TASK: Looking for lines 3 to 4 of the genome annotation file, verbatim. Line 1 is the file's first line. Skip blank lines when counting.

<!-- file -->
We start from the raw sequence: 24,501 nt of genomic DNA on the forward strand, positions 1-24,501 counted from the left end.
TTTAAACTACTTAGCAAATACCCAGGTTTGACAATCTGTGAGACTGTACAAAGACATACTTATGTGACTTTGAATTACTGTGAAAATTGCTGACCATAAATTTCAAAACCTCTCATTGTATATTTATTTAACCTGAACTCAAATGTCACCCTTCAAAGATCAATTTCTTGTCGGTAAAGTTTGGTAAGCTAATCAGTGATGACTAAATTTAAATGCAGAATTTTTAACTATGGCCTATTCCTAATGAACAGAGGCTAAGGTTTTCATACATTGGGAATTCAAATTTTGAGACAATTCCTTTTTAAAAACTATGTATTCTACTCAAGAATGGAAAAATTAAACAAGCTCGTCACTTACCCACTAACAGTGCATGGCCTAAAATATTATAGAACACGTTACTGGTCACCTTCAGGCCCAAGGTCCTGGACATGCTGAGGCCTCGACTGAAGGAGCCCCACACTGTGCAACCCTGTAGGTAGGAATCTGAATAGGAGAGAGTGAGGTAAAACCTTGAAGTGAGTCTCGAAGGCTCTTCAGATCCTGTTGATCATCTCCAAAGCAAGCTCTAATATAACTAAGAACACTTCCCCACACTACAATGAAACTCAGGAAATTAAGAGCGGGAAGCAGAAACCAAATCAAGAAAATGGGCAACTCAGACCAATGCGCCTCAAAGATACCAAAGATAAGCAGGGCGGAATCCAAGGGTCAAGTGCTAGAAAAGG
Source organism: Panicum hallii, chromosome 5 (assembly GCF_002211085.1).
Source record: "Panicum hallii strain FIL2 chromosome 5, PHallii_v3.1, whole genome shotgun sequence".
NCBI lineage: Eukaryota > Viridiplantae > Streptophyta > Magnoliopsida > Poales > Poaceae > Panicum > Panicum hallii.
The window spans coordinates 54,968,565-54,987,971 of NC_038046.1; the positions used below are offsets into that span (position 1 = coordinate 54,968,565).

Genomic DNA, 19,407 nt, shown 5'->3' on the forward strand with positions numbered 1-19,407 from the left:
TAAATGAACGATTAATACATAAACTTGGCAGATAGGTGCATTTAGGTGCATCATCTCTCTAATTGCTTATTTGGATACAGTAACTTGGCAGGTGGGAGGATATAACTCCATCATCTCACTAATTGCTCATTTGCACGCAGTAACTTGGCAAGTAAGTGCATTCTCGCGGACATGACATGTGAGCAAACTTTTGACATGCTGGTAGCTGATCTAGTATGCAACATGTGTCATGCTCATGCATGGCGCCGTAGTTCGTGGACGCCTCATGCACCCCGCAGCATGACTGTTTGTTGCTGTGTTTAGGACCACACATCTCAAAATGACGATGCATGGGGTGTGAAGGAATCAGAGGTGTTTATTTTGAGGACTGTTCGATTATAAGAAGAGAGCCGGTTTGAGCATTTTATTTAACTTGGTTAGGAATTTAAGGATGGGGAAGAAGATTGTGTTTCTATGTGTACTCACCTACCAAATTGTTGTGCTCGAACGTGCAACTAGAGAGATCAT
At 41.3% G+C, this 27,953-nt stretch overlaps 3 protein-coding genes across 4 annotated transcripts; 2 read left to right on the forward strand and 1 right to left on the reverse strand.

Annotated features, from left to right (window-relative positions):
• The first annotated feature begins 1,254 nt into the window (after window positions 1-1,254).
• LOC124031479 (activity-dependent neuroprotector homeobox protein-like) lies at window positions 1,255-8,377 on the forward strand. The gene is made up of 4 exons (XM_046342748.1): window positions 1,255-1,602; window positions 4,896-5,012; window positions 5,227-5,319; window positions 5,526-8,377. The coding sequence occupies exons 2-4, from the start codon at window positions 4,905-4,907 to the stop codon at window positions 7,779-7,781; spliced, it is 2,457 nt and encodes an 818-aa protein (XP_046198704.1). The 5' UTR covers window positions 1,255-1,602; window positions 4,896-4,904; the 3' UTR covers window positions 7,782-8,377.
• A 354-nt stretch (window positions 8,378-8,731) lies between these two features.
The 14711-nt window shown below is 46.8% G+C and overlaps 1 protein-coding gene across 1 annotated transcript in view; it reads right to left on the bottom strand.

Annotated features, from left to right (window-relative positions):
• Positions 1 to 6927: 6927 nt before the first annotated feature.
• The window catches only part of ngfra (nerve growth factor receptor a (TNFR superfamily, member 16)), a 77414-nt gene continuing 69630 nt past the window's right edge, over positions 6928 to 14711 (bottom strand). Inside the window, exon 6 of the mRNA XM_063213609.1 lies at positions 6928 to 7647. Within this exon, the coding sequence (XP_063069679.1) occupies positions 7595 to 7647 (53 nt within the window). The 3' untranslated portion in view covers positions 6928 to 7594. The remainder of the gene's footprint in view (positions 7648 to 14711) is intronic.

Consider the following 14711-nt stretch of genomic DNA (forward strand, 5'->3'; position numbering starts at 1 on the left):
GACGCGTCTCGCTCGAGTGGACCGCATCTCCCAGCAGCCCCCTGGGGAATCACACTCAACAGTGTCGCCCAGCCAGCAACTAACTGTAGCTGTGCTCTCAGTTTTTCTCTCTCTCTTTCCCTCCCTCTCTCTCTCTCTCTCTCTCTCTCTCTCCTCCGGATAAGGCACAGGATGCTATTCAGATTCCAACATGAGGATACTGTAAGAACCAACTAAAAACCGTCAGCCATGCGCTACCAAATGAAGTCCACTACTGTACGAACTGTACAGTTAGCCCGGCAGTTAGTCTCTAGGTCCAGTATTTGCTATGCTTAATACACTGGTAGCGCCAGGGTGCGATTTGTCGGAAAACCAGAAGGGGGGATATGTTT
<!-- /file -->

Source organism: Panicum hallii, chromosome 5 (assembly GCF_002211085.1).
Source record: "Panicum hallii strain FIL2 chromosome 5, PHallii_v3.1, whole genome shotgun sequence".